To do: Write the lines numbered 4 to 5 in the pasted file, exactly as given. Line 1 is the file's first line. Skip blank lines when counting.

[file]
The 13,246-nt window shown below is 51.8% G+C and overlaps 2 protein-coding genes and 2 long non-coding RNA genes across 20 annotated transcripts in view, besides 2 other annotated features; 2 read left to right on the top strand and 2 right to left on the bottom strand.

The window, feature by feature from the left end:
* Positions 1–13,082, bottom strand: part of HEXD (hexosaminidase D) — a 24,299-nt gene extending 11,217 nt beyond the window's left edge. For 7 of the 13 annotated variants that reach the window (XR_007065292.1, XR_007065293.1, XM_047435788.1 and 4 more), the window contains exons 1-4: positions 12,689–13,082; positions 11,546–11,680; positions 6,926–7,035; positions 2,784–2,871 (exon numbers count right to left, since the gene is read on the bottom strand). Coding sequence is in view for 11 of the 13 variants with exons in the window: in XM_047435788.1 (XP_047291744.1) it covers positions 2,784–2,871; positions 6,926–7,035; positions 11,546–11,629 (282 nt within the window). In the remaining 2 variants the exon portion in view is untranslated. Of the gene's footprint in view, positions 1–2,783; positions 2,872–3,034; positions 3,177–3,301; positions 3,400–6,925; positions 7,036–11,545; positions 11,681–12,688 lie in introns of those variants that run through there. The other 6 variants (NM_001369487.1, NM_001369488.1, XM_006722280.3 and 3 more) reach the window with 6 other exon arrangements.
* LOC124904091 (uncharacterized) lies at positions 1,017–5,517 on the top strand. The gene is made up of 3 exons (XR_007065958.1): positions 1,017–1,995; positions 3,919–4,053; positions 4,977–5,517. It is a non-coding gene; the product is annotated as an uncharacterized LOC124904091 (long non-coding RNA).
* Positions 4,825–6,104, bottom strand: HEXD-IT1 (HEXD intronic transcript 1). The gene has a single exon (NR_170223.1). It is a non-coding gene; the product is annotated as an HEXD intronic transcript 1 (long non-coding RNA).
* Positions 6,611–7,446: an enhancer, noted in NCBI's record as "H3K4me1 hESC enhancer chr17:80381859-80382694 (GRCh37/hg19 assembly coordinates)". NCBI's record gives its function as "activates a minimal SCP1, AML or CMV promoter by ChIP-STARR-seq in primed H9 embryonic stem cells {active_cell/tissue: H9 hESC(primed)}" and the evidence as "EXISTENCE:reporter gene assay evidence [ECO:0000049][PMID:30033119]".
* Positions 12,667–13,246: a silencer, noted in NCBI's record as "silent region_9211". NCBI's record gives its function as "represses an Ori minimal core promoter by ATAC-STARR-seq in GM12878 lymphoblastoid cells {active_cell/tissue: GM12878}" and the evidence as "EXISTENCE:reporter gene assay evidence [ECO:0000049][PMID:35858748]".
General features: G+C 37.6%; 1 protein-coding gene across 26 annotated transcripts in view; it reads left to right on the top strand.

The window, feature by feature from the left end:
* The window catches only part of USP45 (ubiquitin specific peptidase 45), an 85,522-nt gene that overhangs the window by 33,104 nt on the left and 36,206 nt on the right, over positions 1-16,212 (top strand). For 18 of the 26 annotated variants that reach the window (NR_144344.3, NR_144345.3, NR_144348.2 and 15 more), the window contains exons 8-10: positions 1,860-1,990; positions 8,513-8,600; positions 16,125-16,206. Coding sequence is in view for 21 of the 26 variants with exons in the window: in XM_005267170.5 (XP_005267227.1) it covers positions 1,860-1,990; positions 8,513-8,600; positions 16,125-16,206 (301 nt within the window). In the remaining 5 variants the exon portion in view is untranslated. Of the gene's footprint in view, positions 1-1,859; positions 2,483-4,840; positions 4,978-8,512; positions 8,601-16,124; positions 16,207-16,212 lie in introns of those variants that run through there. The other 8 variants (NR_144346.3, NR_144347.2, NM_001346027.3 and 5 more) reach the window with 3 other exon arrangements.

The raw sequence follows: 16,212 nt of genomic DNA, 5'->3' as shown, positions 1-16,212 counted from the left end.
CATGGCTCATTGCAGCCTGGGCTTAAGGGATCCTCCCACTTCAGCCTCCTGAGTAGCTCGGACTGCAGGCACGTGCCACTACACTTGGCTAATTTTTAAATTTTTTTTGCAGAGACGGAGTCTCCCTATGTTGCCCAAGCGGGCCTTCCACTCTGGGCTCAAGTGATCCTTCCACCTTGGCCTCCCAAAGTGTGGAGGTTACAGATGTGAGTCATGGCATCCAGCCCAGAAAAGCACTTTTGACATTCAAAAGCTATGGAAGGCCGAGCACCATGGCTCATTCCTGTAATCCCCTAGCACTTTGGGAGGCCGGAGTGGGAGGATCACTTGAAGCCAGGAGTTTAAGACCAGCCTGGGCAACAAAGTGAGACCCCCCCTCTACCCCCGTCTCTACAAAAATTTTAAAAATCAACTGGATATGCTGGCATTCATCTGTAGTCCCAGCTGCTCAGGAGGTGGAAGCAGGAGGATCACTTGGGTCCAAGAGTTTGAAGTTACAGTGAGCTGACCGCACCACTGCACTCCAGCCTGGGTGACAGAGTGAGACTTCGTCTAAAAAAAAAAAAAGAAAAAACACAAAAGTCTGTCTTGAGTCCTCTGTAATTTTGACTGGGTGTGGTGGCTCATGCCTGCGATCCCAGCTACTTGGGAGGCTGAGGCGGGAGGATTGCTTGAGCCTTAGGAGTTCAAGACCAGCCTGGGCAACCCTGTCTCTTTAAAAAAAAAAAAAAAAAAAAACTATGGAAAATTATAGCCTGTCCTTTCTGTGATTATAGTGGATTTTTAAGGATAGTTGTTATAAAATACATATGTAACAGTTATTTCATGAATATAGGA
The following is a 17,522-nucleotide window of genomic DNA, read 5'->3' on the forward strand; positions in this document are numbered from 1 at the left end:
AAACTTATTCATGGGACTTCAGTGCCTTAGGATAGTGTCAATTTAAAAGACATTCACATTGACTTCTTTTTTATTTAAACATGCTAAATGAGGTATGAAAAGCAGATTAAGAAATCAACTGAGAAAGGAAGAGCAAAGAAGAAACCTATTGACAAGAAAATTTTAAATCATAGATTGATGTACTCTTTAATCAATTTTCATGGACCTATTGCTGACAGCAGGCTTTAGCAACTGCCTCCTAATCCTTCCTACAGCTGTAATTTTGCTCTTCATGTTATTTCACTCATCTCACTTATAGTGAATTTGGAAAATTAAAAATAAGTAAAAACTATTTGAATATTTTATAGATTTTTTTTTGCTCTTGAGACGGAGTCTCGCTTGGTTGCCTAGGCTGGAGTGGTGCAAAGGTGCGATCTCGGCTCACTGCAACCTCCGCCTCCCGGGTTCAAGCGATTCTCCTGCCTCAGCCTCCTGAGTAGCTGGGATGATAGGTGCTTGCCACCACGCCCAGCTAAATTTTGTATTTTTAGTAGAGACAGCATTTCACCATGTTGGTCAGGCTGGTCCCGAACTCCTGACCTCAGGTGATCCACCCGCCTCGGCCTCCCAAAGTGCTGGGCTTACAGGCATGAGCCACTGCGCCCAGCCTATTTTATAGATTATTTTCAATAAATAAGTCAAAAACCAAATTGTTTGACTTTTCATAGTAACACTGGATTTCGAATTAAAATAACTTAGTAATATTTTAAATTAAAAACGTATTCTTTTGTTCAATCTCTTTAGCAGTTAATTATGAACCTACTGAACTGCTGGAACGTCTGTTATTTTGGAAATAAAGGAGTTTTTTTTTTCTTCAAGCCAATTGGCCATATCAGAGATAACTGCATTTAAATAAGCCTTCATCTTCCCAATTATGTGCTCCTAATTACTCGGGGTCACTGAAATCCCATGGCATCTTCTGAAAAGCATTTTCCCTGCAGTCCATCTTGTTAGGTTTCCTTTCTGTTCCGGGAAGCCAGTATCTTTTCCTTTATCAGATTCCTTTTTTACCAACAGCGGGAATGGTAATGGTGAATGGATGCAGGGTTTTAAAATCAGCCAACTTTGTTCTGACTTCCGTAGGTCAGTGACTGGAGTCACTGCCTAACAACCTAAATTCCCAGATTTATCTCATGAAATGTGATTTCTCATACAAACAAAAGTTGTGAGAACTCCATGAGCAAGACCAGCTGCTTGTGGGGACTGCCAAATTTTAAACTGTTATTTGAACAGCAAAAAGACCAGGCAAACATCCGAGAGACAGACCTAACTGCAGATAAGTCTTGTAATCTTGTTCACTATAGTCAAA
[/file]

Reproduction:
* LOC124904091 (uncharacterized) lies at positions 1,017–5,517 on the top strand. The gene is made up of 3 exons (XR_007065958.1): positions 1,017–1,995; positions 3,919–4,053; positions 4,977–5,517. It is a non-coding gene; the product is annotated as an uncharacterized LOC124904091 (long non-coding RNA).
* Positions 4,825–6,104, bottom strand: HEXD-IT1 (HEXD intronic transcript 1). The gene has a single exon (NR_170223.1). It is a non-coding gene; the product is annotated as an HEXD intronic transcript 1 (long non-coding RNA).